• Kentucky Science Center – A preview in health-care training for biomedical-focused middle and high school students. Co-sponsored by UofL and Jewish Hospital and St. Mary's Foundation/KentuckyOne Health and in collaboration with the Greater Louisville Medical Society and Louisville Women in Medicine and Science (L-WIMS), students will work in sessions and hear from leaders in the science community. Students will be introduced to alternative science career opportunities and educational advancements with a biomedical focus. Pulse of Surgery will be one of the highlights, providing students the opportunity to observe a live-streamed open-heart surgery while asking questions of the operating room staff in real time. Pre-registration is required. Sessions are Wednesday, Sept. 13, 9 a.m. – 2 p.m. at the Kentucky Science Center, 727 W. Main St.
  • Beer with LOTS of Scientists – This evening gathering will be a get-to-know-you event, with seven or more UofL researchers introducing themselves and their work, then mixing and mingling with guests. Topics will include 3-D printing, pain, nanoparticles, cancer, aging and precision medicine. Wednesday, Sept. 13, at 8 p.m. at Against the Grain Brewery, 401 E. Main St.
  • Translational Research Symposium – Seven areas of translational research will be highlighted with 10-minute presentations. Areas include cancer, environmental health, neurosciences and spinal cord injury, digestive health, cardiovascular disease, the microbiome, and clinical trials research and services. Thursday, Sept. 14, 9 a.m. – 11 a.m. in room 124 of KCCTRB.
  • Across Sectors, Across Generations:  Achieving Health Equity for All – Rachel Thornton, M.D., Ph.D., is an assistant professor at the Johns Hopkins School of Medicine and holds a joint appointment in the Department of Health, Behavior and Society at the Johns Hopkins Bloomberg School of Public Health. Her research focuses on childhood obesity and cardiovascular disease risk, health disparities and social determinants of health. She has expertise in racial/ethnic disparities in health and health care. Thornton is committed to informing the development of novel interventions to eliminate health disparities by addressing individual, family and community level factors that contribute to disparities in child and adolescent obesity and cardiovascular disease risk. Thursday, Sept. 14, at noon in room 101/102 of KCCTRB.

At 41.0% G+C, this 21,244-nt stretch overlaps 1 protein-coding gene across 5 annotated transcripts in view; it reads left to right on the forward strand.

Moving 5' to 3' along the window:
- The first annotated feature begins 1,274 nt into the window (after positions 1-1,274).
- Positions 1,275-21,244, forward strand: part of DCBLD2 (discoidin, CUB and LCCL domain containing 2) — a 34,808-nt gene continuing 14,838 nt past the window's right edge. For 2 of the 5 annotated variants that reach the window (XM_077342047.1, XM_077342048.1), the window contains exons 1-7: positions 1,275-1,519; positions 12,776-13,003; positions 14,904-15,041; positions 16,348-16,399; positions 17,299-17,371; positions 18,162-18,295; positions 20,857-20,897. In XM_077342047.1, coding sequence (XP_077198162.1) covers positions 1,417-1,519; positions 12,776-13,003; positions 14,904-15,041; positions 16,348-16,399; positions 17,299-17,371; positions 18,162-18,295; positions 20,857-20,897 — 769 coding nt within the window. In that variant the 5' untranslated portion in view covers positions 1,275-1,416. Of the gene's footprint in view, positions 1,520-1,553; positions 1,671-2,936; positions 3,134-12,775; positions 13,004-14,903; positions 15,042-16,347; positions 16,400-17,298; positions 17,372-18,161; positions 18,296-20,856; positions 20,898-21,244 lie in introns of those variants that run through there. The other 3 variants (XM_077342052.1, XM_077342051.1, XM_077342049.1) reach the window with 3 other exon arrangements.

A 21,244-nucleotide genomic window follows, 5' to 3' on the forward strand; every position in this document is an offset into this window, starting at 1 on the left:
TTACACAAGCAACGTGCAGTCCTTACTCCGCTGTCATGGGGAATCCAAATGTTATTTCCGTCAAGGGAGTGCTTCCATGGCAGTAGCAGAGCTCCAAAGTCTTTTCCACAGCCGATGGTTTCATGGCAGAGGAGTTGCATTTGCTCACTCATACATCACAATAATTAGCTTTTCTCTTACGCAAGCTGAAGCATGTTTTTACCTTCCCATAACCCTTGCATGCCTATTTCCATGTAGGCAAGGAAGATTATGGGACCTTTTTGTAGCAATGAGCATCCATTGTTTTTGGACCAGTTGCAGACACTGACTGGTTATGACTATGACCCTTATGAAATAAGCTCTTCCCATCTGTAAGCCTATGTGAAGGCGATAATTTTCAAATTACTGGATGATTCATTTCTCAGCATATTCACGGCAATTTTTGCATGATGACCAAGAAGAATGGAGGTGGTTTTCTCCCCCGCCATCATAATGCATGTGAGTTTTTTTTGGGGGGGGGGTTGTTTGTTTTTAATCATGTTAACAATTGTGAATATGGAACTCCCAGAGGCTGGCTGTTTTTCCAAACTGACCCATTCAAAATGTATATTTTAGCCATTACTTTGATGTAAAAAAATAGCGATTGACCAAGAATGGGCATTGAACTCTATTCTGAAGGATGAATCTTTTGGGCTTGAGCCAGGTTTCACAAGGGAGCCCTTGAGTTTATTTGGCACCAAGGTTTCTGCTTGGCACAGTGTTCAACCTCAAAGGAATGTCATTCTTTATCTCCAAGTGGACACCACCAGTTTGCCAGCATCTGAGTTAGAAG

For additional information, poster abstract booklet and a program of events for the 22nd annual Research!Louisville, visit

University Writing Center ready to help in new HSC location

University Writing Center ready to help in new HSC location


No matter what kind of writing project you may have this year, the University Writing Center can help you make your writing stronger. The University Writing Center’s Health Sciences Center campus office is now in K-Wing, Room 2028 and is open for appointments on Tuesdays from 10-4 and Thursdays from 9-1.